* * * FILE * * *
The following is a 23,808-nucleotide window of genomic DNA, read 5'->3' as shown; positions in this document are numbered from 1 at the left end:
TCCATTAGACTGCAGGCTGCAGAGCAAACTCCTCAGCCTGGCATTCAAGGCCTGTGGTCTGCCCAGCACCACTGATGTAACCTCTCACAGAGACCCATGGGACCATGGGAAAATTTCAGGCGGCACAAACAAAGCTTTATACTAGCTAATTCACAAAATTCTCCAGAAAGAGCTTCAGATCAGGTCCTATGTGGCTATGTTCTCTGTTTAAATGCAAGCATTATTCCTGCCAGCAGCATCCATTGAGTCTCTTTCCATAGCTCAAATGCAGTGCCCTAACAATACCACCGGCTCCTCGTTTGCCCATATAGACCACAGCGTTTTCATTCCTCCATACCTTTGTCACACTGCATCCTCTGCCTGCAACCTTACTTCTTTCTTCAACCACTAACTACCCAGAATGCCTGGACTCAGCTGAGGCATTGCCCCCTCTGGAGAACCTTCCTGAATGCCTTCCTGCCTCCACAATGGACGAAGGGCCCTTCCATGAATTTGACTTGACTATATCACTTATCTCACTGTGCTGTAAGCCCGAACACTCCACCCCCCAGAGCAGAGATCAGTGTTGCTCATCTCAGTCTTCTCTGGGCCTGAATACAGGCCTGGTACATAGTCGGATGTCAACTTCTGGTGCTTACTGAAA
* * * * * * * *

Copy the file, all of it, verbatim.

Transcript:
The following is a 23,808-nucleotide window of genomic DNA, read 5'->3' as shown; positions in this document are numbered from 1 at the left end:
TCCATTAGACTGCAGGCTGCAGAGCAAACTCCTCAGCCTGGCATTCAAGGCCTGTGGTCTGCCCAGCACCACTGATGTAACCTCTCACAGAGACCCATGGGACCATGGGAAAATTTCAGGCGGCACAAACAAAGCTTTATACTAGCTAATTCACAAAATTCTCCAGAAAGAGCTTCAGATCAGGTCCTATGTGGCTATGTTCTCTGTTTAAATGCAAGCATTATTCCTGCCAGCAGCATCCATTGAGTCTCTTTCCATAGCTCAAATGCAGTGCCCTAACAATACCACCGGCTCCTCGTTTGCCCATATAGACCACAGCGTTTTCATTCCTCCATACCTTTGTCACACTGCATCCTCTGCCTGCAACCTTACTTCTTTCTTCAACCACTAACTACCCAGAATGCCTGGACTCAGCTGAGGCATTGCCCCCTCTGGAGAACCTTCCTGAATGCCTTCCTGCCTCCACAATGGACGAAGGGCCCTTCCATGAATTTGACTTGACTATATCACTTATCTCACTGTGCTGTAAGCCCGAACACTCCACCCCCCAGAGCAGAGATCAGTGTTGCTCATCTCAGTCTTCTCTGGGCCTGAATACAGGCCTGGTACATAGTCGGATGTCAACTTCTGGTGCTTACTGAAA